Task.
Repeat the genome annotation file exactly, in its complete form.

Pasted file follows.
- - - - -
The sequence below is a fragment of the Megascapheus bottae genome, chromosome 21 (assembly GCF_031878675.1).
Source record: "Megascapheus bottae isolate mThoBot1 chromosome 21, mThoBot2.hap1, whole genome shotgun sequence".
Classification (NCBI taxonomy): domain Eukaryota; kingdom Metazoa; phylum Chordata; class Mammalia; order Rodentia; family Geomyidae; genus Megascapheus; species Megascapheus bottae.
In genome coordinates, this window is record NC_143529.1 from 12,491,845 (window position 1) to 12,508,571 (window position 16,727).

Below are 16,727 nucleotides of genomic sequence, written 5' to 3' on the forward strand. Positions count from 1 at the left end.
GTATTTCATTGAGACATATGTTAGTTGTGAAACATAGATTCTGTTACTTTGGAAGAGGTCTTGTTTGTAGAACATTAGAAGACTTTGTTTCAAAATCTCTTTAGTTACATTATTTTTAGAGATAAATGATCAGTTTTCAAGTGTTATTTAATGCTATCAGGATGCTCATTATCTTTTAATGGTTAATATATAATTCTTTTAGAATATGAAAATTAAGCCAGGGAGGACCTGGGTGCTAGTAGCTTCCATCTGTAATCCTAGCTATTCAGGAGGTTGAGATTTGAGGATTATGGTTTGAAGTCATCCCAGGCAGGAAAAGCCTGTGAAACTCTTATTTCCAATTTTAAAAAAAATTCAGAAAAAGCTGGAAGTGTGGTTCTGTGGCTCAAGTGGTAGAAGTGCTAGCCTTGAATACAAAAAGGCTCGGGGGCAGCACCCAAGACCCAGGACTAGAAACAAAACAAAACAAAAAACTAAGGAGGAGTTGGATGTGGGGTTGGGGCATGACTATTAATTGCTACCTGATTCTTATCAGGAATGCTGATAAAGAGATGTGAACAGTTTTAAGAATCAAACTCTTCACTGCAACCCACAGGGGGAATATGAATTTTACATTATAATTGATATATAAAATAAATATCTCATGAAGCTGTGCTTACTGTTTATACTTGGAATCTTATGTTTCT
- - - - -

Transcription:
The sequence below is a fragment of the Megascapheus bottae genome, chromosome 21 (assembly GCF_031878675.1).
Source record: "Megascapheus bottae isolate mThoBot1 chromosome 21, mThoBot2.hap1, whole genome shotgun sequence".
Classification (NCBI taxonomy): domain Eukaryota; kingdom Metazoa; phylum Chordata; class Mammalia; order Rodentia; family Geomyidae; genus Megascapheus; species Megascapheus bottae.
In genome coordinates, this window is record NC_143529.1 from 12,491,845 (window position 1) to 12,508,571 (window position 16,727).

Below are 16,727 nucleotides of genomic sequence, written 5' to 3' on the forward strand. Positions count from 1 at the left end.
GTATTTCATTGAGACATATGTTAGTTGTGAAACATAGATTCTGTTACTTTGGAAGAGGTCTTGTTTGTAGAACATTAGAAGACTTTGTTTCAAAATCTCTTTAGTTACATTATTTTTAGAGATAAATGATCAGTTTTCAAGTGTTATTTAATGCTATCAGGATGCTCATTATCTTTTAATGGTTAATATATAATTCTTTTAGAATATGAAAATTAAGCCAGGGAGGACCTGGGTGCTAGTAGCTTCCATCTGTAATCCTAGCTATTCAGGAGGTTGAGATTTGAGGATTATGGTTTGAAGTCATCCCAGGCAGGAAAAGCCTGTGAAACTCTTATTTCCAATTTTAAAAAAAATTCAGAAAAAGCTGGAAGTGTGGTTCTGTGGCTCAAGTGGTAGAAGTGCTAGCCTTGAATACAAAAAGGCTCGGGGGCAGCACCCAAGACCCAGGACTAGAAACAAAACAAAACAAAAAACTAAGGAGGAGTTGGATGTGGGGTTGGGGCATGACTATTAATTGCTACCTGATTCTTATCAGGAATGCTGATAAAGAGATGTGAACAGTTTTAAGAATCAAACTCTTCACTGCAACCCACAGGGGGAATATGAATTTTACATTATAATTGATATATAAAATAAATATCTCATGAAGCTGTGCTTACTGTTTATACTTGGAATCTTATGTTTCT